• Anhambai, steam gun boat, launched 1858, 2 guns, ?t, ? x ?, 40hp, ?kt
  • Mearim class (Mearim), steam gun boat, launched 1857, 4 32-pr & 2 68-pr, 415t, 45m72 x 7m01, 100hp, ?kt
  • Paraense, paddle steamer, launched 1851, ?t, 59m01 x 9m, 1 70-pr Whitworth, 3 68-pr & 2 9-pr Whitworth, 220hp, 8kt

Mexico and Canada

The Mexican Navy was very small and there was no Canada, let alone a Canadian Navy, which only leaves the United States of America.

The United States of America

The United States Navy, January 1859

Name Guns Year
Ships of the Line (10) (Sailing)
Pennsylvania 120 1837
Receiving ship, Norfolk
Columbus 80 1829
Ohio 84 1820
Receiving ship, Boston
North Carolina 84 1820
Receiving ship, New York
Delaware 84 1820
Alabama 84
Virginia 84
Vermont 84 1848
New York 84
New Orleans 84
Sackett’s Harbor
Frigates (11) (Sailing)
Independence 56 1814
Receiving Ship, Mare Is.
United States 50 1797
Constitution 50 1797
Potomac 50 1821
New York
Brandywine 50 1825
New York
Columbia 50 1836
Congress 50 1841
Raritan 50 1843
New York
Santee 50 1855
Sabine 50 1855
Coast of Brazil
St Lawrence 50 1847
Coast of Brazil
Sloops of War (21) (Sailing)
Cumberland 2 24 1842
Coast of Africa
Savannah 2 24 1842
Home sqdn
Constellation 22 22 1854
Macedonian 22 1836
Plymouth 22 1843
Naval ordnance ship
St Mary’s 22 1844
Pacific sqdn
Jamestown 22 1844
Home sqdn
Germantown 22 1846
East Indies
Saratoga 20 1842
Home sqdn
John Adams 20 1831
Vincennes 20 1826
Coast of Africa
Falmouth 20 1827
Brazil Station
Vandalia 20 1828
Pacific Ocean
St Louis 20 1828
New York
Cyane 20 1839
Pacific Ocean
Levant 20 1837
Decatur 16 1839
Pacific Ocean
Marion 16 1839
Coast of Africa
Dale 16 1839
Coast of Africa
Preble 16 1839
Paraguay Expedition
Brigs (3) (Sailing)
Bainbridge 6 1842
Paraguay Expedition
Perry 6 1843
Paraguay Expedition
Dolphin 4 1836
Paraguay Expedition
Schooner (Sailing)
Fenimore Cooper 3 1852
Screw Steamers, First Class (7)
Franklin 50
Merrimac 40 1855
Pacific Ocean
Wabash 40 1855
Minnesota 40 1855
East Indies
Roanoke 40 1855
Home sqdn
Colorado 40 1855
Niagara 40 1856
Special service, Africa
Busk adds a note here: “The six frigates … are stated in the official list to mount 40 guns; it is well known, however, that their real armament consists of 12 heavy Dahlgren guns”. This was, of course, only true of the USS Niagara and not of the Merrimack class.
Screw, Second Class (6)
San Jacinto 13 1850
New York
New York
Hartford 1858
Screw, Third Class (2)
Massachusetts 9 1841
East Indies
Princeton 10 1851
Receiving Ship, Philadelphia
Paddle-Wheel, First Class (3)
Mississippi 10 1841
East Indies
Susquehanna 15 1850
New York
Powhatan 9 1850
East Indies
Paddle-Wheel, Second Class (1)
Saranac 6 1848
Paddle-Wheel, Third Class (5)
Michigan 1 1844
Northern Lakes
Fulton 5 1837
Paraguay Expedition
Alleghany 10 1847
Receiving Ship, Baltimore
Water Witch 2 1845
Paraguay Expedition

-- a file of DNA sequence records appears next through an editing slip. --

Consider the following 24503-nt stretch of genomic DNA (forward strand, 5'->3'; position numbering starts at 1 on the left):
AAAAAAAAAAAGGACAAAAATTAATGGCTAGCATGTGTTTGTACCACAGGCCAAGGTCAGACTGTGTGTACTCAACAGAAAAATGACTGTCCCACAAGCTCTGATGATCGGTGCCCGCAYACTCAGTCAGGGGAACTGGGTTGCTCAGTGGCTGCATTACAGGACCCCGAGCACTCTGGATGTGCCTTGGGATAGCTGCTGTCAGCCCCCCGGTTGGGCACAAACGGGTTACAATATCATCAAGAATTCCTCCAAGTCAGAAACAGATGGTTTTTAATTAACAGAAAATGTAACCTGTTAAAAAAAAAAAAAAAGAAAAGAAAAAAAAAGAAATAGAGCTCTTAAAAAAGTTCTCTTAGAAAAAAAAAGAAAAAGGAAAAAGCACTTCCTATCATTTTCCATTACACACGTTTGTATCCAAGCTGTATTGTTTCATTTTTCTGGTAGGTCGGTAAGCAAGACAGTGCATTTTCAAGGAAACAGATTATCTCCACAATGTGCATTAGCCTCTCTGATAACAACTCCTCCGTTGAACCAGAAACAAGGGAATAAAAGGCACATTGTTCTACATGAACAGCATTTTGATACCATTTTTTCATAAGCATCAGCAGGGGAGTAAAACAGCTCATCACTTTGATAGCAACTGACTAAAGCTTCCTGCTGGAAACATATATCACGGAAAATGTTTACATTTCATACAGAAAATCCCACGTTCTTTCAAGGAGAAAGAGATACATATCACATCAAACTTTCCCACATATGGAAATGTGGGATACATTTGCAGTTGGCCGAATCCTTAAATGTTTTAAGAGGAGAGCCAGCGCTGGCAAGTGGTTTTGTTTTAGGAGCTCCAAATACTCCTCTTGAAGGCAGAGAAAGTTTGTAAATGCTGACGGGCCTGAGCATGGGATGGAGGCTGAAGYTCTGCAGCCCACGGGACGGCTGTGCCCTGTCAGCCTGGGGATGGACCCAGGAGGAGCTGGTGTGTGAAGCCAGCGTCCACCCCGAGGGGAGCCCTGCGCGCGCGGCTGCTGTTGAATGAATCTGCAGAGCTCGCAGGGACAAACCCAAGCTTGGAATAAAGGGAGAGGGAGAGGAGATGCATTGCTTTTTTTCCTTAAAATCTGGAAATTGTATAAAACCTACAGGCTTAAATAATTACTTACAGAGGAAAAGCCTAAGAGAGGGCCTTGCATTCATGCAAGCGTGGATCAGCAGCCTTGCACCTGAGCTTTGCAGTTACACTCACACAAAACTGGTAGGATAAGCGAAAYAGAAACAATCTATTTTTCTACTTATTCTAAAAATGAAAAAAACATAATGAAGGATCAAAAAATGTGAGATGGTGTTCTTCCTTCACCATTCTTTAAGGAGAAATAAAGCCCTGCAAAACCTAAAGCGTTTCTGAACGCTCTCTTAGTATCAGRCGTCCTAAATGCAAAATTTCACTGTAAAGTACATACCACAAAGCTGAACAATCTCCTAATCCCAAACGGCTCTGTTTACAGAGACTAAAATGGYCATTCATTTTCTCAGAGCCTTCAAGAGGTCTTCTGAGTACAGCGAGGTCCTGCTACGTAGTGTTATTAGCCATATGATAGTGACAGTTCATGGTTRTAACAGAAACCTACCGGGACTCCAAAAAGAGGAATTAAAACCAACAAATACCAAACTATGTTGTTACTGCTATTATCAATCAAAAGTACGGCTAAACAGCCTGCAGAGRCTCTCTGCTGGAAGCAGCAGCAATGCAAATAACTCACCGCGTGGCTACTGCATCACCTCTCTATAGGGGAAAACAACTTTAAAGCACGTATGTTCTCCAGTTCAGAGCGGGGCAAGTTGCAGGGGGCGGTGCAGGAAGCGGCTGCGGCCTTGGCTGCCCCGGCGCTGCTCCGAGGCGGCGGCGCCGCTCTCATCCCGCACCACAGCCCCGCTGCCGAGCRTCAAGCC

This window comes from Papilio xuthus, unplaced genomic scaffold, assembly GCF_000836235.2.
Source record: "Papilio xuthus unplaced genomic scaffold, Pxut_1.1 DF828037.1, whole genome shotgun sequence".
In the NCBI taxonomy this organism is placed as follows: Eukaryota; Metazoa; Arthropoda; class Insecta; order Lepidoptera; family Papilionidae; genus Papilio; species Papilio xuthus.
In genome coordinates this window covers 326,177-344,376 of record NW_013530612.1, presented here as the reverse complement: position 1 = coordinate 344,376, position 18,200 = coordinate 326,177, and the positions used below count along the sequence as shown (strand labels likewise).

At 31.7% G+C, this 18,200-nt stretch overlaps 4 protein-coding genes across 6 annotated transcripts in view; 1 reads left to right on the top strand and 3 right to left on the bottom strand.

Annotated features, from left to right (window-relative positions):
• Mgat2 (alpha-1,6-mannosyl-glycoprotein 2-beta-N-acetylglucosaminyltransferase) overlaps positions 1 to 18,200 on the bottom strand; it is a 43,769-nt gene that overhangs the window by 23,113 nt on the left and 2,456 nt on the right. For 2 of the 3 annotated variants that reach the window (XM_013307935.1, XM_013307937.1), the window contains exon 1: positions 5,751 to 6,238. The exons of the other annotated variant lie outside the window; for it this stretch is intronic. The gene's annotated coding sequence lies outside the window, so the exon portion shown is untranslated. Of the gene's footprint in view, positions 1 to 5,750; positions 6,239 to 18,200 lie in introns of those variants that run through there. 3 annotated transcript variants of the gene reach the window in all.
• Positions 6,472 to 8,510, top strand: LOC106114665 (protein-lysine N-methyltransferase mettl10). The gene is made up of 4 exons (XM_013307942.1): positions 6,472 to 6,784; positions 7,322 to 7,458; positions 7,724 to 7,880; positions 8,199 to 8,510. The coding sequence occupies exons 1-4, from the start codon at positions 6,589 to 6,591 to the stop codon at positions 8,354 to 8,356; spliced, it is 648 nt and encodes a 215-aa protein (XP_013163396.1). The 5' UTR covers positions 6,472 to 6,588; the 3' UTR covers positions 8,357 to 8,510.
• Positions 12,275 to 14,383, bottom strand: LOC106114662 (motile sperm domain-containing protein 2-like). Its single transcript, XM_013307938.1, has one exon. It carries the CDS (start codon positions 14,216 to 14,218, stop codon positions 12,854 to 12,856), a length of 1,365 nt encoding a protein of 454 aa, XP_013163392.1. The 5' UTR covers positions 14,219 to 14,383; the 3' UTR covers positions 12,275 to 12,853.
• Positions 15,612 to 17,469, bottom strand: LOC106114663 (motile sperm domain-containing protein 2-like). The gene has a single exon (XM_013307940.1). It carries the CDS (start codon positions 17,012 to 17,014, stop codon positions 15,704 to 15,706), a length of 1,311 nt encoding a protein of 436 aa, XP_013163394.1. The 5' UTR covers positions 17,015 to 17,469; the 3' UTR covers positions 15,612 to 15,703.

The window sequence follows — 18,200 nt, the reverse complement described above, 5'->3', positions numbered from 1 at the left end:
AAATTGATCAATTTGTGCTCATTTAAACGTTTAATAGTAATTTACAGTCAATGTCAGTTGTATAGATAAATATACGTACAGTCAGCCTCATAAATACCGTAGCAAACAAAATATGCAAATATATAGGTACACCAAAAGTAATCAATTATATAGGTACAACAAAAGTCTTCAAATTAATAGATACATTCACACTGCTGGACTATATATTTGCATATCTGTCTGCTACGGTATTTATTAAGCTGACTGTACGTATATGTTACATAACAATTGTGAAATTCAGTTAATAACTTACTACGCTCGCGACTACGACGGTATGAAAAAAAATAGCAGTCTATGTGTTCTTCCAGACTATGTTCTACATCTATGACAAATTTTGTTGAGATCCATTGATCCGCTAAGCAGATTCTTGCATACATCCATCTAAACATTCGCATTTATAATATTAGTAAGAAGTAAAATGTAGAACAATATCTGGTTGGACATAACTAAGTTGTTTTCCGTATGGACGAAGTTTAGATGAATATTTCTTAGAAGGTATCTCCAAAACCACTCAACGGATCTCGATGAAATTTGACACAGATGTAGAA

John Hancock 2 1850
Mare Is.
Steam Tenders (2)
Despatch 1855
Home sqdn
Arctic 1855
Special service
Store-ships (5)
Relief 6 6 1836
Home sqdn
Supply 4 1846
Paraguay Expedition
Warren 1826
Mare Is.
Fredonia 4 1846
Valparaiso, Chile
Release 2 1855
Paraguay Expedition

The US merchant marine had about 2.5 million tons of shipping registered for foreign trade of which about 100,000 tons were steamers. There were another 2 million tons of lake and river craft of which a huge 770,000 tons were steamers. That’s about half of all the merchant steam tonnage afloat around 1860. US construction of seagoing ships was in long term decline well before 1860 and relatively few large seagoing steamers were built in US yards. Iron was expensive in the US, domestic industry being weak and tariffs high, so few iron ships were being built in US yards. In terms of industry in general, the US was likely the third largest industrial economy in the world in 1859 and the second largest by the middle of the 1860s. By about 1880, the US industrial economy had about tripled in size and reached the level of Britain in 1860.

Of all the navies of the world at this time, the US Navy is probably the best documented on the web and in print so there’s no point adding anything much.

The USA and Britain used the same definitions of inches and pounds (and, so far as ships and guns appear to be concerned, tons and hundredweights too). Where guns were rated by weight of shot there was no confusion. For guns rated in inches the USN used the nominal diameter of the bore and the RN used the nominal diameter of the shot. This meant that a US 8-inch gun would fire about 64-65lb solid shot and a British one 67-69lb solid shot. Hardly a great difference but it’s another demonstration of the fact that every navy did things their own way.

A recommended starting point for the US Navy on the Internet is The Naval Historical Center:


Which contains a wealth of photographs of old vessels. Indeed, for a cultural cross reference between the US Navy, the German Navy, the British Navy and an Australian poet (A. B. “Banjo” Patterson), search the website above for “Calliope, Samoa, Hurricane” and check The Ballad of the Calliope. It will be displayed in Thomo’s Hole soon.